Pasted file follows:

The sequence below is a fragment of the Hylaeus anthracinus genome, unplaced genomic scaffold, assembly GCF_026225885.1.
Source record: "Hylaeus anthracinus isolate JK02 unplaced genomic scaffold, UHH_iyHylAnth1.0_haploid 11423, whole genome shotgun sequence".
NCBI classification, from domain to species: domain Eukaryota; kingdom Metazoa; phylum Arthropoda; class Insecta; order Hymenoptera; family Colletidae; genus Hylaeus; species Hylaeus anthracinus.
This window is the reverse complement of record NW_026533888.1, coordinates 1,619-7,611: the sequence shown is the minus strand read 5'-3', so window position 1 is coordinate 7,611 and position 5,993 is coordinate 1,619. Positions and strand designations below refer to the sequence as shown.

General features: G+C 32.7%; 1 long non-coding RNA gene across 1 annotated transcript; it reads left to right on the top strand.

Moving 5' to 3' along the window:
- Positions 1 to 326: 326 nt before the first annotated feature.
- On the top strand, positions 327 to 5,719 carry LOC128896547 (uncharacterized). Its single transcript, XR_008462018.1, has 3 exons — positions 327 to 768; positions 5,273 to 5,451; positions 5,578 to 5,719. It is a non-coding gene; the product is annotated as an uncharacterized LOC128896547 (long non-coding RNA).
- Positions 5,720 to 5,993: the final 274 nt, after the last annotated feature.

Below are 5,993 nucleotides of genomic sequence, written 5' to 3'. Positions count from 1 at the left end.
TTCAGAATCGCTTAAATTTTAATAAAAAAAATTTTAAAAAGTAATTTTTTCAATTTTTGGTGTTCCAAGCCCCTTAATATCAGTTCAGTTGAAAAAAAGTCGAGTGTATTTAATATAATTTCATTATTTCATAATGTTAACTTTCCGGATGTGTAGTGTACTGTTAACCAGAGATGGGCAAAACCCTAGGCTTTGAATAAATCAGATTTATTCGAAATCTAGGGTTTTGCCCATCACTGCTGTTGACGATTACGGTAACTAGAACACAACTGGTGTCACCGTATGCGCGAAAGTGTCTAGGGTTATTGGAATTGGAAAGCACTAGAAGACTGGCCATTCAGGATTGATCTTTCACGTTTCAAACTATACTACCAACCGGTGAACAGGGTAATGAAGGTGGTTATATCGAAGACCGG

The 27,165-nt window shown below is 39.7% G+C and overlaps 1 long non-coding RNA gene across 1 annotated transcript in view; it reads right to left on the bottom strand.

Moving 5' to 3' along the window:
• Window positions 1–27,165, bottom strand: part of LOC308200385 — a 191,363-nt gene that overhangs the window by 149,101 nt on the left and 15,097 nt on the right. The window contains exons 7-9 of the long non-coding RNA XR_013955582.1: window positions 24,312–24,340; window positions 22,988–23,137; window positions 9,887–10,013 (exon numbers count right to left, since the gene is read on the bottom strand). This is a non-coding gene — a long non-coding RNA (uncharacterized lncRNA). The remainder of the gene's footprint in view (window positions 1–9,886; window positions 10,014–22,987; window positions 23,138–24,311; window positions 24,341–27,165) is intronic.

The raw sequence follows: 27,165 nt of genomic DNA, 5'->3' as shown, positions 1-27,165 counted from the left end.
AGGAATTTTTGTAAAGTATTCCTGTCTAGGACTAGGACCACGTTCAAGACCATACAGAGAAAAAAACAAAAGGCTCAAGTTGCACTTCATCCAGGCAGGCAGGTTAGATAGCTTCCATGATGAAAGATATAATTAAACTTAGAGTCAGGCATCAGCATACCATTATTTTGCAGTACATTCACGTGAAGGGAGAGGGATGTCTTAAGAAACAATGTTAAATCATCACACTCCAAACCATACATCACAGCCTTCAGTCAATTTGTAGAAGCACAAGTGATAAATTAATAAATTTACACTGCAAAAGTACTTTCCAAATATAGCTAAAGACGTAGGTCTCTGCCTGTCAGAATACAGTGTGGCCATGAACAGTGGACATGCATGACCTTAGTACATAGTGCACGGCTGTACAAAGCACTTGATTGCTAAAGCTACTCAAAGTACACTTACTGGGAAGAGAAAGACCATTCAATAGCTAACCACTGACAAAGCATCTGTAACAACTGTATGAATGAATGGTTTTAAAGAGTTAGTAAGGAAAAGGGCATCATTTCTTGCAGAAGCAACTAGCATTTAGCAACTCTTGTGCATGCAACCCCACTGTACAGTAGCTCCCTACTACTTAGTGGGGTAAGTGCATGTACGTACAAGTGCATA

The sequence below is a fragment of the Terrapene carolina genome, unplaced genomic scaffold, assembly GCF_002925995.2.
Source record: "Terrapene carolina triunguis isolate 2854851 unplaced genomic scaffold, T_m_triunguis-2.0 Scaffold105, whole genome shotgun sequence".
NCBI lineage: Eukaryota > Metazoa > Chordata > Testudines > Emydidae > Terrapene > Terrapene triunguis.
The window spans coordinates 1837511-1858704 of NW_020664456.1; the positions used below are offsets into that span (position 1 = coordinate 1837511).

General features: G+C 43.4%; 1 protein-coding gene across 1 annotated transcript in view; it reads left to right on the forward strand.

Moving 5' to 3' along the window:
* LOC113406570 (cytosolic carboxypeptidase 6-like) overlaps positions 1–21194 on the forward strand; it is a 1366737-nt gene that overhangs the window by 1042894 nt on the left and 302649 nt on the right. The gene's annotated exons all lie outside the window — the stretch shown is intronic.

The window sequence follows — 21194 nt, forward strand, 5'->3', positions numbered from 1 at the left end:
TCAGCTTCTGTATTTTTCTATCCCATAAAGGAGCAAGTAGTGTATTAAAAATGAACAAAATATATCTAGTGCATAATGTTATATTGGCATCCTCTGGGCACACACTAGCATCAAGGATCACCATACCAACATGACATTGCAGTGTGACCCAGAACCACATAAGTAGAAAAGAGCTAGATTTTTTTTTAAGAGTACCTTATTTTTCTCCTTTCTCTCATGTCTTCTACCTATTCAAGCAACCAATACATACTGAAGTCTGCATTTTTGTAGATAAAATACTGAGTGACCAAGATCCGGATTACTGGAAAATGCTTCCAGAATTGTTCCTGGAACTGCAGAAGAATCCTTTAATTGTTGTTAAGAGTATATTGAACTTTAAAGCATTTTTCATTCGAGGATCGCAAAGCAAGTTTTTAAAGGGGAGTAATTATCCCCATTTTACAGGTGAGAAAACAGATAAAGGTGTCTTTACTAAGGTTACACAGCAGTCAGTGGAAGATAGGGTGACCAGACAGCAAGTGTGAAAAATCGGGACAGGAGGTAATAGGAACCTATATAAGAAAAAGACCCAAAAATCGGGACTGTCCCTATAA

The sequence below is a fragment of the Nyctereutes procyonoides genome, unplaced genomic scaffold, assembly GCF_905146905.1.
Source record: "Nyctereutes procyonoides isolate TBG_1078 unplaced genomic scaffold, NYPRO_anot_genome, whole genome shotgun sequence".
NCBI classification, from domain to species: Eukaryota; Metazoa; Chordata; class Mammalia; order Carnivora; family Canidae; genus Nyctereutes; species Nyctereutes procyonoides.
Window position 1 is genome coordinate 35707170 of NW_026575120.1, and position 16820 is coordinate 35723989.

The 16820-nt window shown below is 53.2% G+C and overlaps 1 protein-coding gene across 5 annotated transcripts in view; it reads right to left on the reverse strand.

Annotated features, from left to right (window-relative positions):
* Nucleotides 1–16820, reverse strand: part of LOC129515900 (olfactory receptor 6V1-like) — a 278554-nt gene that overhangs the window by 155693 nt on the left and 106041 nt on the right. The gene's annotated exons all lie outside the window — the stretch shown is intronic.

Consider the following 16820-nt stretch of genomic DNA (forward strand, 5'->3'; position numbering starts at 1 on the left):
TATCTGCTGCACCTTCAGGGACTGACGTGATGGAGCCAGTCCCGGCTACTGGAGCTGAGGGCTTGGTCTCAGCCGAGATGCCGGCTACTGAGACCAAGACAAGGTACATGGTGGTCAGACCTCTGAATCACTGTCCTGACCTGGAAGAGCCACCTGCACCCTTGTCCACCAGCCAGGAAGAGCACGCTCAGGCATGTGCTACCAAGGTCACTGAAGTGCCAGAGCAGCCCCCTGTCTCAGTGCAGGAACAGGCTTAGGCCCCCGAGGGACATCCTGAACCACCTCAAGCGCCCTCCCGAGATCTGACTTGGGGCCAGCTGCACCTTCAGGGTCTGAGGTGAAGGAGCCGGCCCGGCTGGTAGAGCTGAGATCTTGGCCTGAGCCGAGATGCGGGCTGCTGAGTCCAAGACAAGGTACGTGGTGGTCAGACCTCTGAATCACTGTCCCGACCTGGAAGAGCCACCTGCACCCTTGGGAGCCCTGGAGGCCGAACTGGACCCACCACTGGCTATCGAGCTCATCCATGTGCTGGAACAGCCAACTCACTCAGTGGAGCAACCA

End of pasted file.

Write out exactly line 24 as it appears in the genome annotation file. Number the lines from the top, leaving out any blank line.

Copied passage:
The window sequence follows — 21194 nt, forward strand, 5'->3', positions numbered from 1 at the left end: